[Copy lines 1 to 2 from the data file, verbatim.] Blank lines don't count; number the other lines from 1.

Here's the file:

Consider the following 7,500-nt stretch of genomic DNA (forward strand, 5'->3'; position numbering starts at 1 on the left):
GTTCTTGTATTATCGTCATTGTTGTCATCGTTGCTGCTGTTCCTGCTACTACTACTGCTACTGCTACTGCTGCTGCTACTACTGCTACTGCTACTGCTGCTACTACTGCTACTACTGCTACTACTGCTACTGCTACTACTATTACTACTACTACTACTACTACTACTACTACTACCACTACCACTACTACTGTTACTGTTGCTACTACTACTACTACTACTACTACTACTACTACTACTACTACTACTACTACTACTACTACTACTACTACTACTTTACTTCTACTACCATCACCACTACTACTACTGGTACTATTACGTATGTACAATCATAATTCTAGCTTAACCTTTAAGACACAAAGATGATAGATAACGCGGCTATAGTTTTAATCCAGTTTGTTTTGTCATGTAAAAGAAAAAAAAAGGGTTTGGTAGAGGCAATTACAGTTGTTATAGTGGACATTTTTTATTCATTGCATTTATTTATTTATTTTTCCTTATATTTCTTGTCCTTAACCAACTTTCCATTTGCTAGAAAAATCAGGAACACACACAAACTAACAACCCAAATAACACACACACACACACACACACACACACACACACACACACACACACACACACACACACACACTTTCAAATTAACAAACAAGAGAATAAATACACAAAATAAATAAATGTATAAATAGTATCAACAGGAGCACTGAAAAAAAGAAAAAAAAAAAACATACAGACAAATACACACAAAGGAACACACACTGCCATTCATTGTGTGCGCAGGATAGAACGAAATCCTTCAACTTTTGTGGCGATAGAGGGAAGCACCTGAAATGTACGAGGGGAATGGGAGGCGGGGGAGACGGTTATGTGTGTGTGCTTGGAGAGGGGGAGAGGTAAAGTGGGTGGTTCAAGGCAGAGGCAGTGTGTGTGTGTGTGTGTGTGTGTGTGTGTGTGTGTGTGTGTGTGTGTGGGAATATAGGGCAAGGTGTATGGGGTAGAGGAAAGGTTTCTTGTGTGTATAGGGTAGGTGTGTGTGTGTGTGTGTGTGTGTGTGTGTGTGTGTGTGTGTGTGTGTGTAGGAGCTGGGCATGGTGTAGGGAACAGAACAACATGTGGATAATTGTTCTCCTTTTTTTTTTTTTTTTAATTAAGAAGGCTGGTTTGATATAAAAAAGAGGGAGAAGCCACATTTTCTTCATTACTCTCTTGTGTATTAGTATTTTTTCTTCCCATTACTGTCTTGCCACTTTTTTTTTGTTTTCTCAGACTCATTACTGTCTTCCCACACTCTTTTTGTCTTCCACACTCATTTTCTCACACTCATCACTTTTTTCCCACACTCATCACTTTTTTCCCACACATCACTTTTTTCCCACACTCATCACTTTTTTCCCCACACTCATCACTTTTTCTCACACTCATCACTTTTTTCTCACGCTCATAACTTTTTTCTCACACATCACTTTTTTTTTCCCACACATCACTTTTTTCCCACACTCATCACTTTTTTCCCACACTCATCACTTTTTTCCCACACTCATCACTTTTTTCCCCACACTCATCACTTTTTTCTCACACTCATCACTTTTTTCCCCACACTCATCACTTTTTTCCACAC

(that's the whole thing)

Consider the following 7,500-nt stretch of genomic DNA (forward strand, 5'->3'; position numbering starts at 1 on the left):
GTTCTTGTATTATCGTCATTGTTGTCATCGTTGCTGCTGTTCCTGCTACTACTACTGCTACTGCTACTGCTGCTGCTACTACTGCTACTGCTACTGCTGCTACTACTGCTACTACTGCTACTACTGCTACTGCTACTACTATTACTACTACTACTACTACTACTACTACTACTACCACTACCACTACTACTGTTACTGTTGCTACTACTACTACTACTACTACTACTACTACTACTACTACTACTACTACTACTACTACTACTACTACTACTACTTTACTTCTACTACCATCACCACTACTACTACTGGTACTATTACGTATGTACAATCATAATTCTAGCTTAACCTTTAAGACACAAAGATGATAGATAACGCGGCTATAGTTTTAATCCAGTTTGTTTTGTCATGTAAAAGAAAAAAAAAGGGTTTGGTAGAGGCAATTACAGTTGTTATAGTGGACATTTTTTATTCATTGCATTTATTTATTTATTTTTCCTTATATTTCTTGTCCTTAACCAACTTTCCATTTGCTAGAAAAATCAGGAACACACACAAACTAACAACCCAAATAACACACACACACACACACACACACACACACACACACACACACACACACACACACACACACACTTTCAAATTAACAAACAAGAGAATAAATACACAAAATAAATAAATGTATAAATAGTATCAACAGGAGCACTGAAAAAAAGAAAAAAAAAAAACATACAGACAAATACACACAAAGGAACACACACTGCCATTCATTGTGTGCGCAGGATAGAACGAAATCCTTCAACTTTTGTGGCGATAGAGGGAAGCACCTGAAATGTACGAGGGGAATGGGAGGCGGGGGAGACGGTTATGTGTGTGTGCTTGGAGAGGGGGAGAGGTAAAGTGGGTGGTTCAAGGCAGAGGCAGTGTGTGTGTGTGTGTGTGTGTGTGTGTGTGTGTGTGTGTGTGTGTGTGGGAATATAGGGCAAGGTGTATGGGGTAGAGGAAAGGTTTCTTGTGTGTATAGGGTAGGTGTGTGTGTGTGTGTGTGTGTGTGTGTGTGTGTGTGTGTGTGTGTGTGTAGGAGCTGGGCATGGTGTAGGGAACAGAACAACATGTGGATAATTGTTCTCCTTTTTTTTTTTTTTTTAATTAAGAAGGCTGGTTTGATATAAAAAAGAGGGAGAAGCCACATTTTCTTCATTACTCTCTTGTGTATTAGTATTTTTTCTTCCCATTACTGTCTTGCCACTTTTTTTTTGTTTTCTCAGACTCATTACTGTCTTCCCACACTCTTTTTGTCTTCCACACTCATTTTCTCACACTCATCACTTTTTTCCCACACTCATCACTTTTTTCCCACACATCACTTTTTTCCCACACTCATCACTTTTTTCCCCACACTCATCACTTTTTCTCACACTCATCACTTTTTTCTCACGCTCATAACTTTTTTCTCACACATCACTTTTTTTTTCCCACACATCACTTTTTTCCCACACTCATCACTTTTTTCCCACACTCATCACTTTTTTCCCACACTCATCACTTTTTTCCCCACACTCATCACTTTTTTCTCACACTCATCACTTTTTTCCCCACACTCATCACTTTTTTCCACAC